This topic of “Lala Har Dayal (1884-1939): Architect of the Ghadar Movement and His Enduring Legacy” is important from the perspective of the UPSC IAS Examination, which falls under General Studies Portion.
Lala Har Dayal, born in Delhi on October 14, 1884, was a distinguished Indian nationalist and polymath. Renowned for his intellectual prowess and radical ideologies, he played a significant role in India’s freedom struggle, particularly through his leadership in the Ghadar Party. His commitment to overthrowing British rule, combined with his scholarly contributions, marked him as a key figure in the early 20th-century revolutionary movement against colonialism.
Early Life and Education
- Lala Har Dayal Mathur was born on October 14, 1884, in a Hindu Mathur Kayastha family in Delhi.
- He received his early education at the Cambridge Mission School and later pursued a bachelor’s degree in Sanskrit from St. Stephen’s College, Delhi.
- Har Dayal furthered his studies by obtaining a master’s degree in Sanskrit from Punjab University.
- Recognizing his exceptional talents, he was awarded two scholarships for higher studies in Sanskrit at Oxford University: the Boden Scholarship in 1907 and the Casberd Exhibitioner from St John’s College.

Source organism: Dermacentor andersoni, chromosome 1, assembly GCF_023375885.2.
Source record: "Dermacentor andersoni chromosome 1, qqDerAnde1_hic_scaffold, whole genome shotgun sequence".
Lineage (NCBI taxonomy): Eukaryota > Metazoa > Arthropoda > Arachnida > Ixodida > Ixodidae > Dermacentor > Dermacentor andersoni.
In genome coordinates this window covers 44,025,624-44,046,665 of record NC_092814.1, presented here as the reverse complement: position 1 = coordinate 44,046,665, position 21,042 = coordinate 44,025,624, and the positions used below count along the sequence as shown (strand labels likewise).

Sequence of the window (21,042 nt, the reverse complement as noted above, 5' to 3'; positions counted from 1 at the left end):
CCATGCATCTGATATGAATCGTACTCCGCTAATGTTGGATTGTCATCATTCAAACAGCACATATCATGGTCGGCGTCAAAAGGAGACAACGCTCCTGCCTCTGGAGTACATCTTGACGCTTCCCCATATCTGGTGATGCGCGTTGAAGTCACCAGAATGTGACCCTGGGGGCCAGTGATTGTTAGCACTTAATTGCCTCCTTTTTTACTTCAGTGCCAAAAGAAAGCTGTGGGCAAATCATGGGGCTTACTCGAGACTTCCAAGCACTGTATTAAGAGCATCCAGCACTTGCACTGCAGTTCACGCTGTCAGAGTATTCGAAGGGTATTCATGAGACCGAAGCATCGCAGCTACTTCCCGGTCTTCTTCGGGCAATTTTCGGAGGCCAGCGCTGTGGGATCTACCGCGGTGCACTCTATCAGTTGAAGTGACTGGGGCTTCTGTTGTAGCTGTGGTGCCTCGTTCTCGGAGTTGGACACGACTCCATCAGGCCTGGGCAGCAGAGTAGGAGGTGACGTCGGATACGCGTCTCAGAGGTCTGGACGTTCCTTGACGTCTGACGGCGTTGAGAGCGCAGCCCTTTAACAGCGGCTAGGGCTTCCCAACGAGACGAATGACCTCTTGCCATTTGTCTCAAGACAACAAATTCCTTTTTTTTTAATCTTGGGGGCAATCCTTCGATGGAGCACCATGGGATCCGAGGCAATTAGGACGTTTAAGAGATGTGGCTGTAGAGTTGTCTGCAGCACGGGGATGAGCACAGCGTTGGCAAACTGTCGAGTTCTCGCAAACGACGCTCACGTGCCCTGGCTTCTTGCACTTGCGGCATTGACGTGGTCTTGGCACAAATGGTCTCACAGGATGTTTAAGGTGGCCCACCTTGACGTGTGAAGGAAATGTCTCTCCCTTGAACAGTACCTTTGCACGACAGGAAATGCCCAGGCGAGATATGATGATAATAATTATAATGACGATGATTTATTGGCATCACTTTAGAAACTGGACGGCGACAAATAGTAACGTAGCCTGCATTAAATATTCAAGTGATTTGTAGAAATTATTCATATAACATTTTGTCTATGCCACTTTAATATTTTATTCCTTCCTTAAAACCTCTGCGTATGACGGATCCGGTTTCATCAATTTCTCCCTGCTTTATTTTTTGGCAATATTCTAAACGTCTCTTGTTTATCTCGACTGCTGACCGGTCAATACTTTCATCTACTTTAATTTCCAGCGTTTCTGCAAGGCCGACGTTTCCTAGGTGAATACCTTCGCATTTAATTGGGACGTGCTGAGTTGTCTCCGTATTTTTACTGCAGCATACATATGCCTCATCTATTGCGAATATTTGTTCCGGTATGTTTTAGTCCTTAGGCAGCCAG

- Despite his academic achievements, Har Dayal developed a strong aversion to the British rule in India. This led him to relinquish his Oxford scholarship and forgo a career in the Indian Civil Service.
- His early education, which included Sanskrit, mathematics, and history, was instrumental in shaping his intellectual foundation.
- Har Dayal’s time in England, particularly at Oxford, was a turning point. The oppressive British policies towards India deeply affected him, fueling his decision to abandon his scholarship and dedicate his life to India’s independence.
Political Awakening and Activism
- Har Dayal’s political activism was initially influenced by his disillusionment with British rule in India while at Oxford University, leading to his active support for the Indian revolutionary movement.
- In 1908, he returned to India to further indigenous political institutions and arouse resistance against British rule, but his efforts were obstructed by the government, prompting his return to Europe.
- Har Dayal continued his anti-British propaganda in Europe, traveling through France and Germany and advocating Western science and political philosophy as crucial for successful anti-colonial struggle.
- In 1913, he founded the Ghadar Party in the United States, a pivotal group composed mainly of Indian immigrants in North America, aiming to overthrow British rule in India through revolutionary means.